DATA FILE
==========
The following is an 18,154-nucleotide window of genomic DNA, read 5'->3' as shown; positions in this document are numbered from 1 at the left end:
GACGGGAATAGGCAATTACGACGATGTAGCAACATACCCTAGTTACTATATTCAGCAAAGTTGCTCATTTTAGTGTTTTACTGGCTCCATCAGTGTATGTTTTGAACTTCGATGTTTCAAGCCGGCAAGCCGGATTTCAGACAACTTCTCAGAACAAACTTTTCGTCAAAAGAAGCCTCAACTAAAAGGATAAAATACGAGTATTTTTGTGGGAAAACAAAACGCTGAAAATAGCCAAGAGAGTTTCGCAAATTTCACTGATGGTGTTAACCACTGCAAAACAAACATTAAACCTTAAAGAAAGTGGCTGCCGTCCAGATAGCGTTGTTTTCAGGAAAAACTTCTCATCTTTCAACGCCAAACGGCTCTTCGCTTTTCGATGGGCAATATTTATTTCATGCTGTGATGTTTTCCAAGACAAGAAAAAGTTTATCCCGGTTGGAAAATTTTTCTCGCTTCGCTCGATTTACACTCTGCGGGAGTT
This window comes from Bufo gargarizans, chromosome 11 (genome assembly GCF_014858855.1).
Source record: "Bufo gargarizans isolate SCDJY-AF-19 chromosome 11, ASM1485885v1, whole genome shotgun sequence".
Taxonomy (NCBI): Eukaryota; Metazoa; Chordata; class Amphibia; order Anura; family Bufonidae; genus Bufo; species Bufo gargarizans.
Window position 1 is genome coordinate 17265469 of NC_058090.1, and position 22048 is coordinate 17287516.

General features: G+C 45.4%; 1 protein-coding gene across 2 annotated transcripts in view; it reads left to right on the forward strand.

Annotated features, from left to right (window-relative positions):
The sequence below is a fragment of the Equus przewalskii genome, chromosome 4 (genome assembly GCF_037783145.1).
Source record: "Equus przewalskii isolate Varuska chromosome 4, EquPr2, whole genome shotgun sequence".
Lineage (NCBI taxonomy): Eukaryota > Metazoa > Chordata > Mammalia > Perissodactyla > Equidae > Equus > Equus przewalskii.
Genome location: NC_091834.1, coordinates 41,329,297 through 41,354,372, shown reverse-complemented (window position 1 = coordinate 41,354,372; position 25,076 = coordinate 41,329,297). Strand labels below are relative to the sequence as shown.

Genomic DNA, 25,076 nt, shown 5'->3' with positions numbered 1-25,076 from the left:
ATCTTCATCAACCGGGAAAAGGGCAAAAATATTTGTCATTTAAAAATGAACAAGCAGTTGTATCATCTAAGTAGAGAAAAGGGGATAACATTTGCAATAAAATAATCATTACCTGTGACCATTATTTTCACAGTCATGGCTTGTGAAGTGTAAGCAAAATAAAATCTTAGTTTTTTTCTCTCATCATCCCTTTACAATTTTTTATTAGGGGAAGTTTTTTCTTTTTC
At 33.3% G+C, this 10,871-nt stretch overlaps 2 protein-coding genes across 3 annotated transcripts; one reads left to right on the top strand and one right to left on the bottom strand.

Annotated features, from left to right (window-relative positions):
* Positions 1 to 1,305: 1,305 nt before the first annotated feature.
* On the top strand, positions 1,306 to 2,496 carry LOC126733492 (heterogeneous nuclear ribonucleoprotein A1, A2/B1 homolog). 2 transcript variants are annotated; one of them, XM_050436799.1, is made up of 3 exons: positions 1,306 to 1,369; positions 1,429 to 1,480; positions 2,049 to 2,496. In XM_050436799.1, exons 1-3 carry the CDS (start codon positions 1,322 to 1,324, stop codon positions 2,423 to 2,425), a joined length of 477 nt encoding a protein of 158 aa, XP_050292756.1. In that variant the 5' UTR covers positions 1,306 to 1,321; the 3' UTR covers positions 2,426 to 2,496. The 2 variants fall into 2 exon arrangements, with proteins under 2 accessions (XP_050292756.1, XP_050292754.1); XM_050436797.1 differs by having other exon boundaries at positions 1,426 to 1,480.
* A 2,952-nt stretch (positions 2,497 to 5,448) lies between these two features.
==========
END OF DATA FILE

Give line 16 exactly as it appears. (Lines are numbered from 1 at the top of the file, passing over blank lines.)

Annotated features, from left to right (window-relative positions):